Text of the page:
Big Cat Breeding – United States of America – “In the United States, privately-owned commercial entertainment facilities (parks, zoos, etc.) in several states have engaged in breeding and crossbreeding of big cats….. The presence of cubs is a fundamental ingredient for the commercial success of these facilities, but also poses a considerable challenge because cubs are no longer suitable for petting after age two to three months. To reduce the costs of maintaining adult tigers, many are sold, sometimes on the black market to collectors, unaccredited zoos, or are killed by their owners….. In the United States, there is no federal law that prohibits the possession and sale of big cats and exotic pets.”

“….the Lacey Act prohibits the import, export, interstate commerce and sale of fish, wildlife and plants taken in violation of international laws or laws in the country of origin……. The Big Cat Public Safety Act has been introduced in both houses of the United States Congress. The Act would create an overarching federal law on ownership of big cats as pets and would ban public handling (including cub petting) and prohibit breeding that did not fall under specifically managed Species Survival Plan conservation breeding programs. It is currently being considered by the United States Congress to help control the possible exploitation of big cat breeding facilities by organized crime and other black market actors” – World Wildlife Crime Report – Trafficking in Protected Species,” page 88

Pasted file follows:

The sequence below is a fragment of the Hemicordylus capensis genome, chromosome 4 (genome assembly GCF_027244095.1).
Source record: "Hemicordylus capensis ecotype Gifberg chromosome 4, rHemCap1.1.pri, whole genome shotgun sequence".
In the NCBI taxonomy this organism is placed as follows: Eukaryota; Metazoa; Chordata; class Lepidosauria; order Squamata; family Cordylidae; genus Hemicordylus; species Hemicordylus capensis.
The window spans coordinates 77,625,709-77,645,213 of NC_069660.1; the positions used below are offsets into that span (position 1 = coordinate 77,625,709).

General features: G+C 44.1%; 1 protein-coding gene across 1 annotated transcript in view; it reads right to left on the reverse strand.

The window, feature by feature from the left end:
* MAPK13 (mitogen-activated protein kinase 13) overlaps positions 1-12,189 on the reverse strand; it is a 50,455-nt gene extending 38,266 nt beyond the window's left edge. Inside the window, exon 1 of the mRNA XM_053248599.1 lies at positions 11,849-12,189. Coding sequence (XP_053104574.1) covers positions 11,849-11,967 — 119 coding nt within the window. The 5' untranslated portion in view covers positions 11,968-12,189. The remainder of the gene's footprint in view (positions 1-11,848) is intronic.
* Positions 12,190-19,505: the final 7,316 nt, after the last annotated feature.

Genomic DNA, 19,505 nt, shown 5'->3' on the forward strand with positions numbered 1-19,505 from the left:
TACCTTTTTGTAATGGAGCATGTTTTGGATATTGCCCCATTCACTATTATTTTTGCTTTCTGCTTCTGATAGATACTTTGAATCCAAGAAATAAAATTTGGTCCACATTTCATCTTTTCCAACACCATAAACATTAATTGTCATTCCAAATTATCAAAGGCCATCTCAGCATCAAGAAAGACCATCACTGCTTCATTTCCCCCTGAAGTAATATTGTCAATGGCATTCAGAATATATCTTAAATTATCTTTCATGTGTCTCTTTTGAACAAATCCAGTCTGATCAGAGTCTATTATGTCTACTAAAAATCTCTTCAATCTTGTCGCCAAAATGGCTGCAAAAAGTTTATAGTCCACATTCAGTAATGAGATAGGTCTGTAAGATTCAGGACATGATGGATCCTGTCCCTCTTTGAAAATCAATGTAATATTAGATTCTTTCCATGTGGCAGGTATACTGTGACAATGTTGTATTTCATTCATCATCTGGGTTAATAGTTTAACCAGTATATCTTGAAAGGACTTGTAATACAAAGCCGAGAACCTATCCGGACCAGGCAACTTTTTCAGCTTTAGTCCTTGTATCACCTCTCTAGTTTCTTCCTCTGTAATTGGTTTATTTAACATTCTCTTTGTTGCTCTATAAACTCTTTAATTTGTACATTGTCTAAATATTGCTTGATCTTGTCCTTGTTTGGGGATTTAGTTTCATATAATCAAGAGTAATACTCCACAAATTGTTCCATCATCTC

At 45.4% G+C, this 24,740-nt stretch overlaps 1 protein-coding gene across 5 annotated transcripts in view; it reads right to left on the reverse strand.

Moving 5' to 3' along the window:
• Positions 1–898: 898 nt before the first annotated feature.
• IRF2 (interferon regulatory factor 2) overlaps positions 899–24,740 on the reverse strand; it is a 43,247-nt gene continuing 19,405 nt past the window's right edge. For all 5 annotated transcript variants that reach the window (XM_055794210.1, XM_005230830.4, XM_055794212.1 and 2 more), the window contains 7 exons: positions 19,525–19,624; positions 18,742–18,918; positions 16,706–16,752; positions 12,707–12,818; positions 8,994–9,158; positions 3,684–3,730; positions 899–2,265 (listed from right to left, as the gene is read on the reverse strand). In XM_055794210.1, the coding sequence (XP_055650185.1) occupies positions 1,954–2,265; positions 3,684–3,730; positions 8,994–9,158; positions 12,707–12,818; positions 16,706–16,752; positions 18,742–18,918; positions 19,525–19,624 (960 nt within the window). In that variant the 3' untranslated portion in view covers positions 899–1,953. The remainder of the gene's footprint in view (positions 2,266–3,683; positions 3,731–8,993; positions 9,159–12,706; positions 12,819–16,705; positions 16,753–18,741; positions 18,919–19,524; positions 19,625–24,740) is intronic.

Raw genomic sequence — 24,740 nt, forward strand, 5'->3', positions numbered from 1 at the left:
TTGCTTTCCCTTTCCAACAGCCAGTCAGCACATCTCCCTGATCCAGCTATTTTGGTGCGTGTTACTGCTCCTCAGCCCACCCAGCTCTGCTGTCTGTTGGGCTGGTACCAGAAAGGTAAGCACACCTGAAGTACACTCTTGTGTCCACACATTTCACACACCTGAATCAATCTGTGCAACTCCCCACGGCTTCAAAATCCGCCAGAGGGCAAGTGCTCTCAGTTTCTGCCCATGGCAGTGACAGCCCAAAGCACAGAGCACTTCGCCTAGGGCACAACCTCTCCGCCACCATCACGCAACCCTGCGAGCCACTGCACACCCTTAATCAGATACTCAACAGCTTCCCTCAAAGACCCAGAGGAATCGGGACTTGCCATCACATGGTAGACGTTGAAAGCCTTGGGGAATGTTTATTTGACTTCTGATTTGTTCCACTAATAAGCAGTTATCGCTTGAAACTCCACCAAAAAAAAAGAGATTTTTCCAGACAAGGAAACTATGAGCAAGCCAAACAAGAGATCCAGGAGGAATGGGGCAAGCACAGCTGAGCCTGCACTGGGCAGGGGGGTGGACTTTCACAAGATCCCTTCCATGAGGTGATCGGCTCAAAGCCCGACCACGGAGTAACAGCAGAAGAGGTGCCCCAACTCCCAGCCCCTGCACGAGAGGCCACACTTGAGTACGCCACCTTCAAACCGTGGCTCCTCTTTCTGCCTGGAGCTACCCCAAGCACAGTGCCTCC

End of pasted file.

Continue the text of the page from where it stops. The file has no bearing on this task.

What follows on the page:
[Update] Pangolin – While the poaching of both elephants and rhinoceroses has been in decline since 2011, as have the prices paid for tusks and horns, the amount of pangolin scales seized has increased 10-fold in just five years. New markets, such as the trafficking of European glass eels, have also emerged .

“We warmly welcome this Report, which reminds us of the highly destructive scale and nature of these serious organized crimes, and once again reinforces the need to treat them as serious crimes”, said End Wildlife Crime (EWC) Chair John Scanlon – EWC Media Release, 14 July 2020